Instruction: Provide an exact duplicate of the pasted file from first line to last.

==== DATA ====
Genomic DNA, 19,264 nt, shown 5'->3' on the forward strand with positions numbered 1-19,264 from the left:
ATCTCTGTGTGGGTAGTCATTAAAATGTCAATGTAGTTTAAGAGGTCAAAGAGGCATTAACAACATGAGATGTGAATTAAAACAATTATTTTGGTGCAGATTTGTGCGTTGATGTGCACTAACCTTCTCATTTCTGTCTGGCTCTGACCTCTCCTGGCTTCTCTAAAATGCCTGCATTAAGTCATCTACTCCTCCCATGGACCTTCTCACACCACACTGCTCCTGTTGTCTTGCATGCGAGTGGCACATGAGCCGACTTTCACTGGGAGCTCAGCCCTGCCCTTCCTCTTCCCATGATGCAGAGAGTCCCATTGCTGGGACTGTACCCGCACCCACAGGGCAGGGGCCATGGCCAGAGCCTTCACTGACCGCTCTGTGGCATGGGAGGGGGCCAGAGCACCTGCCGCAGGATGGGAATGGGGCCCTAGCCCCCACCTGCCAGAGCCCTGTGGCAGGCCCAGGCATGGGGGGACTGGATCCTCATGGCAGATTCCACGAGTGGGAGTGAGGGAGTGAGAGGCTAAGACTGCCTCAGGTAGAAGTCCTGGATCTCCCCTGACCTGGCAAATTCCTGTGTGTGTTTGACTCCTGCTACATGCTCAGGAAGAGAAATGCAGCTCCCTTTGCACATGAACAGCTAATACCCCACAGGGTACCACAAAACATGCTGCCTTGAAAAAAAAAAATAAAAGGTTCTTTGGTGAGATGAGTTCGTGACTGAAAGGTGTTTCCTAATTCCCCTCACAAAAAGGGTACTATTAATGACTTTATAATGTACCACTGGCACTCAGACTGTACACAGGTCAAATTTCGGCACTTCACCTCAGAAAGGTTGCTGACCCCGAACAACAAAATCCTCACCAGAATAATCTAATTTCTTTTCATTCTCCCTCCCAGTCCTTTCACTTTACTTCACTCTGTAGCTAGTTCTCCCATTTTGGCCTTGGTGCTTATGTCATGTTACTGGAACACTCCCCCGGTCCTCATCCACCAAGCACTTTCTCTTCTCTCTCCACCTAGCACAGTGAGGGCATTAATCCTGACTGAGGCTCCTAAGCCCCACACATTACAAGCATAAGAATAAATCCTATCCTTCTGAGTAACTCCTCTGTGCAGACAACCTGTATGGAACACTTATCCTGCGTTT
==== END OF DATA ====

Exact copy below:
Genomic DNA, 19,264 nt, shown 5'->3' on the forward strand with positions numbered 1-19,264 from the left:
ATCTCTGTGTGGGTAGTCATTAAAATGTCAATGTAGTTTAAGAGGTCAAAGAGGCATTAACAACATGAGATGTGAATTAAAACAATTATTTTGGTGCAGATTTGTGCGTTGATGTGCACTAACCTTCTCATTTCTGTCTGGCTCTGACCTCTCCTGGCTTCTCTAAAATGCCTGCATTAAGTCATCTACTCCTCCCATGGACCTTCTCACACCACACTGCTCCTGTTGTCTTGCATGCGAGTGGCACATGAGCCGACTTTCACTGGGAGCTCAGCCCTGCCCTTCCTCTTCCCATGATGCAGAGAGTCCCATTGCTGGGACTGTACCCGCACCCACAGGGCAGGGGCCATGGCCAGAGCCTTCACTGACCGCTCTGTGGCATGGGAGGGGGCCAGAGCACCTGCCGCAGGATGGGAATGGGGCCCTAGCCCCCACCTGCCAGAGCCCTGTGGCAGGCCCAGGCATGGGGGGACTGGATCCTCATGGCAGATTCCACGAGTGGGAGTGAGGGAGTGAGAGGCTAAGACTGCCTCAGGTAGAAGTCCTGGATCTCCCCTGACCTGGCAAATTCCTGTGTGTGTTTGACTCCTGCTACATGCTCAGGAAGAGAAATGCAGCTCCCTTTGCACATGAACAGCTAATACCCCACAGGGTACCACAAAACATGCTGCCTTGAAAAAAAAAAATAAAAGGTTCTTTGGTGAGATGAGTTCGTGACTGAAAGGTGTTTCCTAATTCCCCTCACAAAAAGGGTACTATTAATGACTTTATAATGTACCACTGGCACTCAGACTGTACACAGGTCAAATTTCGGCACTTCACCTCAGAAAGGTTGCTGACCCCGAACAACAAAATCCTCACCAGAATAATCTAATTTCTTTTCATTCTCCCTCCCAGTCCTTTCACTTTACTTCACTCTGTAGCTAGTTCTCCCATTTTGGCCTTGGTGCTTATGTCATGTTACTGGAACACTCCCCCGGTCCTCATCCACCAAGCACTTTCTCTTCTCTCTCCACCTAGCACAGTGAGGGCATTAATCCTGACTGAGGCTCCTAAGCCCCACACATTACAAGCATAAGAATAAATCCTATCCTTCTGAGTAACTCCTCTGTGCAGACAACCTGTATGGAACACTTATCCTGCGTTT